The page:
Nelson is unequivocally the prettiest winegrowing region in New Zealand. This is not a recent opinion, but one that has been with me for a long time. It somehow captures the splendour of classic scenery with an avuncular homeliness that delivers both refinement and an unmistakable whiff of the wild.
Unfortunately, or perhaps not, Nelson has never been the country's hottest winegrowing region, although that's not because it lacks winemaking potential or winemaking talent. Indeed, if wine competitions are any guide, Nelson usually punches well above its weight. With pinot noir and chardonnay our dominant red and white fine wine styles, Nelson must rank two producers among the top 10 in both: Neudorf and Greenhough.
The really good news about Nelson is that there are a number of newcomers who look like strengthening that duo of excellence and expanding the range and depth of truly top-class Nelson wines. Leading the bunch is Woollaston Estate, not exactly new and with a Nelson pedigree second to none in the art world. With its stunning new winery and a creative winemaker in charge, this winery is on the verge of a string of star performances.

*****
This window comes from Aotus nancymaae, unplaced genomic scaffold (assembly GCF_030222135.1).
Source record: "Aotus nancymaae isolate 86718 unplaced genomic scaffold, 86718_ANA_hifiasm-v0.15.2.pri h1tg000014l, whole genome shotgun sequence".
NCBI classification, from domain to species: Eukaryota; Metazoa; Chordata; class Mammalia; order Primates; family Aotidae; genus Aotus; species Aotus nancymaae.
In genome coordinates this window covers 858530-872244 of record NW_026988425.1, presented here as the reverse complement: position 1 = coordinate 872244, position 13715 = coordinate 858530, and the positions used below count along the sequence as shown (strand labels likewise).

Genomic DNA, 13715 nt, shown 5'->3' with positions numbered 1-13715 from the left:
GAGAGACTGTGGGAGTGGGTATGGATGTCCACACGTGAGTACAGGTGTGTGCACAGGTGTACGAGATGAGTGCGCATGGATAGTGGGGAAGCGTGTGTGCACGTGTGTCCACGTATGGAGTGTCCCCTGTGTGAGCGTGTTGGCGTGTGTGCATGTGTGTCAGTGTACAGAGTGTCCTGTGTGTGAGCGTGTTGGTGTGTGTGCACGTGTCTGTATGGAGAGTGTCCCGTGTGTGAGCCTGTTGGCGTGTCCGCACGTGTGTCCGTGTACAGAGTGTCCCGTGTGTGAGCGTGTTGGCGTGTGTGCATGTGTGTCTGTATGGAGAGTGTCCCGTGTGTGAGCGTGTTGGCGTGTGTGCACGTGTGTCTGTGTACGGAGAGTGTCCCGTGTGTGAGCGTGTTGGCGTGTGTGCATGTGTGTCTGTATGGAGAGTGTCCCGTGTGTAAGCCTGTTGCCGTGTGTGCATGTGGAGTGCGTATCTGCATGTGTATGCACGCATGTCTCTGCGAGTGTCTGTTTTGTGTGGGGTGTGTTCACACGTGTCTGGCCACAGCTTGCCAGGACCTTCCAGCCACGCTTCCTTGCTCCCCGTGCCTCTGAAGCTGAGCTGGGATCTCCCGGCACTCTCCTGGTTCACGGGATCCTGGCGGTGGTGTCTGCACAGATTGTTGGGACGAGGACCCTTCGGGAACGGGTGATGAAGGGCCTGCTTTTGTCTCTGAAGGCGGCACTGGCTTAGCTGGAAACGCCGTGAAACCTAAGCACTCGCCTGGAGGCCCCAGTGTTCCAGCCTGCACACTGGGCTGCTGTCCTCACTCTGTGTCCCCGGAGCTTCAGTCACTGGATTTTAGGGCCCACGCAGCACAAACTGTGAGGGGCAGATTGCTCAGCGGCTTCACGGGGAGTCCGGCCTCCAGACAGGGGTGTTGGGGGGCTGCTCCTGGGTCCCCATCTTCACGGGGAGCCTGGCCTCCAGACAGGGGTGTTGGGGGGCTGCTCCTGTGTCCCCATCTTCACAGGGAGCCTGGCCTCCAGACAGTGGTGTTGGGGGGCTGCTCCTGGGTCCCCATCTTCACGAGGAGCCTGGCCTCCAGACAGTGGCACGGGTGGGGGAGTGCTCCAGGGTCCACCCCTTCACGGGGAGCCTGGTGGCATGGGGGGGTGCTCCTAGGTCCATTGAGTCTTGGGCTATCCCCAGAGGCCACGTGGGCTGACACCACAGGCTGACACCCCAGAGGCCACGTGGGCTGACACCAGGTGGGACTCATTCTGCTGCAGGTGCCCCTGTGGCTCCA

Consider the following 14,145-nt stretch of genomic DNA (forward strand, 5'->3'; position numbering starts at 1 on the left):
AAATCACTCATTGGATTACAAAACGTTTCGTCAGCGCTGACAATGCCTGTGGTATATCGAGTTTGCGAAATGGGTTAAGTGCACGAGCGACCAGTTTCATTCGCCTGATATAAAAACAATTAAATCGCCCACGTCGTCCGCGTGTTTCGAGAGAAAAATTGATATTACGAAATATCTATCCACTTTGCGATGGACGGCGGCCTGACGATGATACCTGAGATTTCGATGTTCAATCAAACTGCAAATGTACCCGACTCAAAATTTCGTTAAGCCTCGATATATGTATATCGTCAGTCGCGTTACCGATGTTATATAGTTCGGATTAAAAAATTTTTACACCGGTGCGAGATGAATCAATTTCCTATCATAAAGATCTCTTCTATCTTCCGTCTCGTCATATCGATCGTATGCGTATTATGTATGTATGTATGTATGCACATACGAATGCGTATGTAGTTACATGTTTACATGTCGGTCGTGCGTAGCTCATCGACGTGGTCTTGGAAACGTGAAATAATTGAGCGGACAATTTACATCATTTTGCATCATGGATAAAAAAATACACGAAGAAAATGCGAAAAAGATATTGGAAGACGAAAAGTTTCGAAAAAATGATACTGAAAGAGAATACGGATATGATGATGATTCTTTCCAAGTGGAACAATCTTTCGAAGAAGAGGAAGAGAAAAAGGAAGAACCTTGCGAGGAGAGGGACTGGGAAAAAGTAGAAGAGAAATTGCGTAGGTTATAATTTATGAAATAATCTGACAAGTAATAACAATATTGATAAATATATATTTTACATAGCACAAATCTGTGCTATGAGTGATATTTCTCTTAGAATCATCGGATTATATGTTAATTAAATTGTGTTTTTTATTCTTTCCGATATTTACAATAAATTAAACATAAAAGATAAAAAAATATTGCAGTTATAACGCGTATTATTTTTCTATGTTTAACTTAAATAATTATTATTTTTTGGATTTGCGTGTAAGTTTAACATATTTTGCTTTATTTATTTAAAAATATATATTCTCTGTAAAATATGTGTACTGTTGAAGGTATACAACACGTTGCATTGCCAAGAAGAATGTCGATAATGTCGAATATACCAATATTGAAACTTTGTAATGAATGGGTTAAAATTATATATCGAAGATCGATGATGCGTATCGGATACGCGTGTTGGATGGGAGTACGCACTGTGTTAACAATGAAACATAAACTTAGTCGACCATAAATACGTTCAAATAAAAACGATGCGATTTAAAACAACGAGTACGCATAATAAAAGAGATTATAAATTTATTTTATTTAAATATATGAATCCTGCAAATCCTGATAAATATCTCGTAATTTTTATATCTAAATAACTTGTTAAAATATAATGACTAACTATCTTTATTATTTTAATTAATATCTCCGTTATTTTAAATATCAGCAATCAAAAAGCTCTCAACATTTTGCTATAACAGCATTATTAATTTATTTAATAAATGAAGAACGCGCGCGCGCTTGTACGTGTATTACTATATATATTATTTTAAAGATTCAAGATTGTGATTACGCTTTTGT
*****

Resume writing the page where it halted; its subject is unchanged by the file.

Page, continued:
Others are less splendid in their promise, but give the impression that they are doing the hard development work with the level of intensity that invariably delivers top-class wines. Among these, Blackenbrook has recently jumped into wine enthusiasts' view as the most precocious, with a 2006 gewürztraminer of considerable character and presence.
Blackenbrook is the work of the Swiss Schwarzenbach family who migrated to Nelson with the express purpose of making top-class wine. Their Moutere clay vineyard has the soil pedigree to give them hope of a prosperous future, and they planted their first four hectares of vines in 2000. Seven years on and that gewürztraminer is raising eyebrows among Auckland's normally cynical sommeliers.
In true Nelson tradition, they also have pretty smart pinot noir and chardonnay, and one of the better pinot gris currently available. It would be a surprise if all these wines don't soon become regular features on big-city wine lists.